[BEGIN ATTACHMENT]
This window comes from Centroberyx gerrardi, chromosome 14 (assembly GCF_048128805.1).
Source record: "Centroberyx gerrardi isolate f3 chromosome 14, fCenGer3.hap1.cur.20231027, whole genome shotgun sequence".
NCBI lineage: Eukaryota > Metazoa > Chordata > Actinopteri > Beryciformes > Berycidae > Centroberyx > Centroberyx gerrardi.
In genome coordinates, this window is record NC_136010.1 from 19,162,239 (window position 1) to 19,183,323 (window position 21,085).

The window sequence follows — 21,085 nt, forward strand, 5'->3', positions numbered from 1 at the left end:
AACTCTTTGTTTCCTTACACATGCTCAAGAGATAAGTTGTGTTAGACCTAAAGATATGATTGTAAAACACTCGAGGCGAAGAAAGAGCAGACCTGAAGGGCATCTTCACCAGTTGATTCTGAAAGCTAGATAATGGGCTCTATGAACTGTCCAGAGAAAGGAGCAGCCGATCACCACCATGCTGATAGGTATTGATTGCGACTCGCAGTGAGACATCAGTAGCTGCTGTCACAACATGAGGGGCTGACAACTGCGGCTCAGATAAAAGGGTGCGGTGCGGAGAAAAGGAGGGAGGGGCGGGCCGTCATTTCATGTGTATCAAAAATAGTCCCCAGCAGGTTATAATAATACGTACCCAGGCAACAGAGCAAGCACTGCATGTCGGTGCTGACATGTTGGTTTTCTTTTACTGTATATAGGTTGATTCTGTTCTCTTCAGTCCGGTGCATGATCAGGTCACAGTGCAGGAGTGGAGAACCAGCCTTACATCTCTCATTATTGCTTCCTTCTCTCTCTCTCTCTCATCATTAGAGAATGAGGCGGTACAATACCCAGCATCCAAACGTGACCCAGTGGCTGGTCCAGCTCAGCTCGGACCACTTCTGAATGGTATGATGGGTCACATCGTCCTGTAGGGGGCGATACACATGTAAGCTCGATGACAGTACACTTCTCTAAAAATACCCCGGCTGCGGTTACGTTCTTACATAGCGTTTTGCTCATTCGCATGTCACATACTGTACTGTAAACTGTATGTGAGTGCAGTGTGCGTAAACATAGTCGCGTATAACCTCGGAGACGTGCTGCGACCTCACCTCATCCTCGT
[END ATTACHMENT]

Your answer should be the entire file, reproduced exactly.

This window comes from Centroberyx gerrardi, chromosome 14 (assembly GCF_048128805.1).
Source record: "Centroberyx gerrardi isolate f3 chromosome 14, fCenGer3.hap1.cur.20231027, whole genome shotgun sequence".
NCBI lineage: Eukaryota > Metazoa > Chordata > Actinopteri > Beryciformes > Berycidae > Centroberyx > Centroberyx gerrardi.
In genome coordinates, this window is record NC_136010.1 from 19,162,239 (window position 1) to 19,183,323 (window position 21,085).

The window sequence follows — 21,085 nt, forward strand, 5'->3', positions numbered from 1 at the left end:
AACTCTTTGTTTCCTTACACATGCTCAAGAGATAAGTTGTGTTAGACCTAAAGATATGATTGTAAAACACTCGAGGCGAAGAAAGAGCAGACCTGAAGGGCATCTTCACCAGTTGATTCTGAAAGCTAGATAATGGGCTCTATGAACTGTCCAGAGAAAGGAGCAGCCGATCACCACCATGCTGATAGGTATTGATTGCGACTCGCAGTGAGACATCAGTAGCTGCTGTCACAACATGAGGGGCTGACAACTGCGGCTCAGATAAAAGGGTGCGGTGCGGAGAAAAGGAGGGAGGGGCGGGCCGTCATTTCATGTGTATCAAAAATAGTCCCCAGCAGGTTATAATAATACGTACCCAGGCAACAGAGCAAGCACTGCATGTCGGTGCTGACATGTTGGTTTTCTTTTACTGTATATAGGTTGATTCTGTTCTCTTCAGTCCGGTGCATGATCAGGTCACAGTGCAGGAGTGGAGAACCAGCCTTACATCTCTCATTATTGCTTCCTTCTCTCTCTCTCTCTCATCATTAGAGAATGAGGCGGTACAATACCCAGCATCCAAACGTGACCCAGTGGCTGGTCCAGCTCAGCTCGGACCACTTCTGAATGGTATGATGGGTCACATCGTCCTGTAGGGGGCGATACACATGTAAGCTCGATGACAGTACACTTCTCTAAAAATACCCCGGCTGCGGTTACGTTCTTACATAGCGTTTTGCTCATTCGCATGTCACATACTGTACTGTAAACTGTATGTGAGTGCAGTGTGCGTAAACATAGTCGCGTATAACCTCGGAGACGTGCTGCGACCTCACCTCATCCTCGT